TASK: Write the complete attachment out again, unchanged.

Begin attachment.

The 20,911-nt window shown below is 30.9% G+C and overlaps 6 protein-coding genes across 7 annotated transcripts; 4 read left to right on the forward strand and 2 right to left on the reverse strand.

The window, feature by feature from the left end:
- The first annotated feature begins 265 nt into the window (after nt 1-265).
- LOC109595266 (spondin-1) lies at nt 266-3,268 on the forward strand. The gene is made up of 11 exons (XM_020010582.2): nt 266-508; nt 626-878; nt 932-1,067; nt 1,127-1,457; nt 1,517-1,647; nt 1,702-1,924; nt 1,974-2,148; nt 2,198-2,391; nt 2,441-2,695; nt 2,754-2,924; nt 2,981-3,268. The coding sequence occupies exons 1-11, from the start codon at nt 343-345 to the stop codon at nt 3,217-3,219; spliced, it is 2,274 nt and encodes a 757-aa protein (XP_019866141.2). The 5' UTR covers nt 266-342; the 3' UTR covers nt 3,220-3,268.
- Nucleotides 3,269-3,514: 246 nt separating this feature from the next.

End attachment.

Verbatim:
The 20,911-nt window shown below is 30.9% G+C and overlaps 6 protein-coding genes across 7 annotated transcripts; 4 read left to right on the forward strand and 2 right to left on the reverse strand.

The window, feature by feature from the left end:
- The first annotated feature begins 265 nt into the window (after nt 1-265).
- LOC109595266 (spondin-1) lies at nt 266-3,268 on the forward strand. The gene is made up of 11 exons (XM_020010582.2): nt 266-508; nt 626-878; nt 932-1,067; nt 1,127-1,457; nt 1,517-1,647; nt 1,702-1,924; nt 1,974-2,148; nt 2,198-2,391; nt 2,441-2,695; nt 2,754-2,924; nt 2,981-3,268. The coding sequence occupies exons 1-11, from the start codon at nt 343-345 to the stop codon at nt 3,217-3,219; spliced, it is 2,274 nt and encodes a 757-aa protein (XP_019866141.2). The 5' UTR covers nt 266-342; the 3' UTR covers nt 3,220-3,268.
- Nucleotides 3,269-3,514: 246 nt separating this feature from the next.